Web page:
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J. Vissers

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  1. Interesting. I guess seatbelts probably weren't very common either. If you haven't guessed, I'm still on the young side of the spectrum. Were those early bumpers actually very functional, or were they more flashy, like a spoiler on an Alero?
  2. The Maxwell does look really, really close! Please forgive my ignorance, but why are there no bumpers on the photos you're sharing?
  3. Thanks, everyone. We'd like to get more precise, if possible, but this is a starting point at least. How close to 9 inches do they typically run? If we end up using that number, we'll want to keep track of how accurate it is (or isn't). The less accurate our numbers, the larger area we'll be searching.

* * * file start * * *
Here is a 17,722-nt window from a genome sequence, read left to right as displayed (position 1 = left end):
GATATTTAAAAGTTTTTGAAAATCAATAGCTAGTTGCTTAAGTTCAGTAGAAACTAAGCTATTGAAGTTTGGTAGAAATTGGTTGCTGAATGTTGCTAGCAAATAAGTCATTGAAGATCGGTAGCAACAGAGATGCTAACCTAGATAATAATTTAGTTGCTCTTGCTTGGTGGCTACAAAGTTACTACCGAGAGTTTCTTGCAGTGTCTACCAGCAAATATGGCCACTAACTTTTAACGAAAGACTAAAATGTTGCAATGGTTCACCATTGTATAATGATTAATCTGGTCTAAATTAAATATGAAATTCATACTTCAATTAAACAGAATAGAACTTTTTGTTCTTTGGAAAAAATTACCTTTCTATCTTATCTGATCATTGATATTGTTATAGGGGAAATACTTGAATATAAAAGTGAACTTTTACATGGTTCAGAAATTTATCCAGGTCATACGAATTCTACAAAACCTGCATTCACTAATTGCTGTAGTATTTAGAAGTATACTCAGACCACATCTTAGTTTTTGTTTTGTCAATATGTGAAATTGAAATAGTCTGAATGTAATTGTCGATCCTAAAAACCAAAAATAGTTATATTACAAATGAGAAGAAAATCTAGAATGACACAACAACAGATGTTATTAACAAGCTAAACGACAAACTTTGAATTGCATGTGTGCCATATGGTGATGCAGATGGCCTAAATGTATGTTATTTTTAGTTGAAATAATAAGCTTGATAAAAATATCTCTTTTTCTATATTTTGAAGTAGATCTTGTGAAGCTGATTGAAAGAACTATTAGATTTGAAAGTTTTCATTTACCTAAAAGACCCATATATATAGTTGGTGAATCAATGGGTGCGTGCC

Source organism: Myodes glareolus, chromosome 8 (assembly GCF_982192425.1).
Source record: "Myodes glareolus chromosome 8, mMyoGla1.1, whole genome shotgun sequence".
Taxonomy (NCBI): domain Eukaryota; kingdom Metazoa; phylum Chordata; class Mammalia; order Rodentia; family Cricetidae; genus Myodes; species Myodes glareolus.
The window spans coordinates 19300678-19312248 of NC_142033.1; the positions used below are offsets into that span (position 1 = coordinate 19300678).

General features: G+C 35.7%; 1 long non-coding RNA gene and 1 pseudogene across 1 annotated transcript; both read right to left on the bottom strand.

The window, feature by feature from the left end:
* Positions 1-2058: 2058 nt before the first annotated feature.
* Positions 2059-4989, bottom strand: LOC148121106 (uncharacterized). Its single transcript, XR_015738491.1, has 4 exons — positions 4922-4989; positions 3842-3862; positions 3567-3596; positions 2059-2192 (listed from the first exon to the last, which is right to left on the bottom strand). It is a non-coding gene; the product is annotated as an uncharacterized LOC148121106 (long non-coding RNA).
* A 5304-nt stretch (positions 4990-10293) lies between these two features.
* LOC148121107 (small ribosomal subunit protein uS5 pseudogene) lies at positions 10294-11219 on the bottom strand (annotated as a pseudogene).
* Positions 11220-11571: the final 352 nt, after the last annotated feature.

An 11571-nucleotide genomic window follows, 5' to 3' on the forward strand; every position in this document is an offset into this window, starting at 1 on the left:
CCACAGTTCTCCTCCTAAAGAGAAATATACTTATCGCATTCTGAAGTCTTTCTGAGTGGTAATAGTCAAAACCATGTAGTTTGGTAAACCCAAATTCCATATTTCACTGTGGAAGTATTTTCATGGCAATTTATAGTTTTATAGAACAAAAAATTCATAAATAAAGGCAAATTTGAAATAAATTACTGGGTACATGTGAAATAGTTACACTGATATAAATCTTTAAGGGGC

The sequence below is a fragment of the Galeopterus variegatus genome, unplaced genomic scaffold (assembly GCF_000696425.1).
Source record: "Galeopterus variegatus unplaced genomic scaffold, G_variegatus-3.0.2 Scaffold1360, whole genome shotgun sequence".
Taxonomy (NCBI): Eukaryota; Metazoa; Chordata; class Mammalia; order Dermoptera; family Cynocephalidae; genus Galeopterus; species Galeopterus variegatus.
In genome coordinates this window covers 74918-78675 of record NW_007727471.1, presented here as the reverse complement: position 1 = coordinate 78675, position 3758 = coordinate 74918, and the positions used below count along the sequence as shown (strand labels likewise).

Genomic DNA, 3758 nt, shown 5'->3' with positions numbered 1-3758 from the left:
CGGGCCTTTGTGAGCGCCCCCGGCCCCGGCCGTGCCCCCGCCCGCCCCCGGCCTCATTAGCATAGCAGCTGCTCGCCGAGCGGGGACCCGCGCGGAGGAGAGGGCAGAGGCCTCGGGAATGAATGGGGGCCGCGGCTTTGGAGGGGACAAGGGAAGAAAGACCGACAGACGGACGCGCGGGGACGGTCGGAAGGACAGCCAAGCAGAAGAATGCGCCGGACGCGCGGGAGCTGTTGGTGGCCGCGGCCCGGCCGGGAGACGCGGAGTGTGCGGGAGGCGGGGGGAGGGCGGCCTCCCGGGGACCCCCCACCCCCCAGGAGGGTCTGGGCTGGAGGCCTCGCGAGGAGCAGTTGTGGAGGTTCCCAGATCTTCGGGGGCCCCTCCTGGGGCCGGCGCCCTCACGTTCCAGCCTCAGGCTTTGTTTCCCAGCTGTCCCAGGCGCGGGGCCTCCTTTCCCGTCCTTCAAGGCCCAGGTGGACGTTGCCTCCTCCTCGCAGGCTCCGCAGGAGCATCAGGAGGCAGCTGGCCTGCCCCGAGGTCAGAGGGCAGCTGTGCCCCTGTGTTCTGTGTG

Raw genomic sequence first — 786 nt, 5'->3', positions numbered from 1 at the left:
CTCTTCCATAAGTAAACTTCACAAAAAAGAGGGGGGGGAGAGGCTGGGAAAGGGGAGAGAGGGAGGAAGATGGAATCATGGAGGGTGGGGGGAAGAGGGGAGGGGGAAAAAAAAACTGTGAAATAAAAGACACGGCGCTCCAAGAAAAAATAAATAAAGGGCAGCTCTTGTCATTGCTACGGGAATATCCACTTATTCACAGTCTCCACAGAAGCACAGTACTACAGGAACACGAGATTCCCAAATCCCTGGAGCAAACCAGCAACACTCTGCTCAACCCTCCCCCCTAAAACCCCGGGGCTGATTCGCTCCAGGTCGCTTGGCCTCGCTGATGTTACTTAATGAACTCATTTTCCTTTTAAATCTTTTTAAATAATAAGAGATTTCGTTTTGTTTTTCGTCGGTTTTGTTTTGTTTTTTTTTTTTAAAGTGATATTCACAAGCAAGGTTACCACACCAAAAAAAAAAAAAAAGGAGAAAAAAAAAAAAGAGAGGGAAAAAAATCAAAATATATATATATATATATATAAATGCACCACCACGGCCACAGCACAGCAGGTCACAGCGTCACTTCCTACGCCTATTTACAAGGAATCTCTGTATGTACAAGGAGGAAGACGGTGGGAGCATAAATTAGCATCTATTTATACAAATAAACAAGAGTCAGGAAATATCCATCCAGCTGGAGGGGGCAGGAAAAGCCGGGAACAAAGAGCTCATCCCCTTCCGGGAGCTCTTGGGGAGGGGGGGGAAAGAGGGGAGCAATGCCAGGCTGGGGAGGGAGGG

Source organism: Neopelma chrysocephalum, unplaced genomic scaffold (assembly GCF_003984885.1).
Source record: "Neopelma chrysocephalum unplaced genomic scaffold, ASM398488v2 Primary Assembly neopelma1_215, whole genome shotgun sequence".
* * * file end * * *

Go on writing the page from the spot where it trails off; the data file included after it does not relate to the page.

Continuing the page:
4. We've also considered the idea that the vehicle may not be very new, and may have alternative replacement parts from other vehicles on it. Just to complicate things a little more...
  5. The short story is, we're trying to determine the make and model of the vehicle in the attached photo so we can determine the size of some of the parts, like the headlight and the bumper. The long story is partially contained in this link: https://www.mininggazette.com/news/2020/08/search-remains-ongoing-for-long-lost-stone-airplane/ But since there's a sometimes-functioning paywall I'll try to resummarize. The photo was taken somewhere on the Keweenaw Peninsula of Michigan during the copper mining era. As you can see, there's an airplane behind the gentleme
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